Dahlias can make delightful addition to garden
Dahlias are perennial in that their tubers will give rise to plants every year. But those tubers are not capable of surviving being frozen, and so must be dug up and stored each year. In the spring, tubers, which were stored in the fall are retrieved from storage and divided.
Each divided tuber must have an “eye” (similar to the eye on a potato) if it is going to grow into a new plant.
After the threat of a frost has passed (many gardeners plant their dahlias at the same time as they plant their tomatoes), those tubers are then planted, about six-inches deep, in loose, loamy soil in a place where the plant will get full sun.
It is important to place a stake in the ground alongside the tuber at the time of planting, in order to avoid damaging the tuber later. Once the plant emerges from the soil, deep watering will help it develop a strong plant and encourage the reproduction of new tubers for next year.
Once the plant begins to mature, it can be pinched back in order to encourage a more shrub-like shape. As it reaches its full height, it should be tied to the stake in order to prevent it from falling over, which it may very well do once it is heavy with blooms. Blooms can be cut for floral arrangements, and the plants will continue to produce flowers until a frost.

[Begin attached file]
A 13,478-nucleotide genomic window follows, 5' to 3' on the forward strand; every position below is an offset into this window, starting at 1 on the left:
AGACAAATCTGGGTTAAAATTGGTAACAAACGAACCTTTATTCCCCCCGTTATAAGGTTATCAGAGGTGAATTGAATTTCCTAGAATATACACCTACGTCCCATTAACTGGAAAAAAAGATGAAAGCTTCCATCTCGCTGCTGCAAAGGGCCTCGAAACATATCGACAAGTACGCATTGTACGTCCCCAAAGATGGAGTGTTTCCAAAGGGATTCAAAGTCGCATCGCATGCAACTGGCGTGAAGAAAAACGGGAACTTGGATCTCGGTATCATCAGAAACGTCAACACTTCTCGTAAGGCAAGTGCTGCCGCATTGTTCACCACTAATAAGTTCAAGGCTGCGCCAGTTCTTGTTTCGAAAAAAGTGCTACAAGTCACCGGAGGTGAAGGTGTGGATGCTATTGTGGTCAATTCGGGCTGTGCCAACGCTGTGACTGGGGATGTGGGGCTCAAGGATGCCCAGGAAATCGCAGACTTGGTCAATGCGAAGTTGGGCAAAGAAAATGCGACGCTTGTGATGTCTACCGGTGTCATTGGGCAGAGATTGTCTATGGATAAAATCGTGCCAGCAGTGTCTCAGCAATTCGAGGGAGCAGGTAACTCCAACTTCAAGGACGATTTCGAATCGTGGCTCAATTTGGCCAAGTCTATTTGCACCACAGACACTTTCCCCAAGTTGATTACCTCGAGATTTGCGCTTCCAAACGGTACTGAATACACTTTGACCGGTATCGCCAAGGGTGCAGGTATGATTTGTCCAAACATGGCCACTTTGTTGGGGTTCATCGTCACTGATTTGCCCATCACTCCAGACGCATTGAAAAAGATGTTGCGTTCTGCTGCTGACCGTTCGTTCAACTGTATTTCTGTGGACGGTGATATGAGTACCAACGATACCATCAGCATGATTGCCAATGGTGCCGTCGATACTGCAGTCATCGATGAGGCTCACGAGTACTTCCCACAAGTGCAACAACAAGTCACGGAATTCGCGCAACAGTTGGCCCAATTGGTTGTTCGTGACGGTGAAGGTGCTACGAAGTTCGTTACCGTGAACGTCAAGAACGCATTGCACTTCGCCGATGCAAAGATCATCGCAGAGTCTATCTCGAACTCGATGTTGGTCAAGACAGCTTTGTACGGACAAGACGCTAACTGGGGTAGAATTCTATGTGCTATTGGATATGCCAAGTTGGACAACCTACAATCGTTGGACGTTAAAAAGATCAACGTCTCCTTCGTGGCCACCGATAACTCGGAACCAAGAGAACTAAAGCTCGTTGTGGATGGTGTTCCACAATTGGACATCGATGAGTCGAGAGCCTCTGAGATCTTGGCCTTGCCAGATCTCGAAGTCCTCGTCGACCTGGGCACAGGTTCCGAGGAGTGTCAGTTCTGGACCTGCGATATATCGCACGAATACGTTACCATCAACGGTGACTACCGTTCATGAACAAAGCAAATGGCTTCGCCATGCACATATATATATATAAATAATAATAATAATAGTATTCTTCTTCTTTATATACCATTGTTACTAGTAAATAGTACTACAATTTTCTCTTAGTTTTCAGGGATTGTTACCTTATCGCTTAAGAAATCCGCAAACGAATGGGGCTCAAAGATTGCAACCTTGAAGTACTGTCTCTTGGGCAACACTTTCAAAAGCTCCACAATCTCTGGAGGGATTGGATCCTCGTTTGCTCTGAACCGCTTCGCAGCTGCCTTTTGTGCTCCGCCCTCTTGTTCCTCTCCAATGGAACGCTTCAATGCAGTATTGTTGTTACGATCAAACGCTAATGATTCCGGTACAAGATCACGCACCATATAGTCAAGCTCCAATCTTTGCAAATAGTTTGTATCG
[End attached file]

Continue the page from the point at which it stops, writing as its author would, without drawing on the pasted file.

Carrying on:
Once frost has killed the plant, it should be cut down, leaving at least a few inches of the stalk in order to keep track of where the tubers are. After a week or so of allowing the tubers to “rest”, they can be carefully dug up using a fork. Allow them to rest and dry outside for a few days (assuming that they are not allowed to freeze), and remove as much soil as you can.
Some dividing of the tubers can be done at this time. Then store them in a dry, cool, well-ventilated, and dark place, such as a basement or attached (but not heated) garage.
They should be covered with a material such as soil, sand, composted leaves, compost or similar material. Store them in a container that can breathe, so that the tubers do not rot. A cardboard box works well, but do not store them in plastic buckets.
Come back in the spring, and you should already find new growth on the tubers, which can help you to identify viable tubers for division. Divide tubers at this time and you are ready to plant a new year’s crop of Dahlias.
Dahlias come in a wide variety of types. They vary by color, size, and the arrangement of petals. These types include pompom, informal decorative, formal decorative, dinner plate, water lily, and so on.
Colors of dahlias are also extremely varied, from white and pale yellow to deep reds and fuchsias, with many types of dahlias combining colors. Dahlias come in so many types that you are sure to find one (or many!) to suit your garden and floral display needs!
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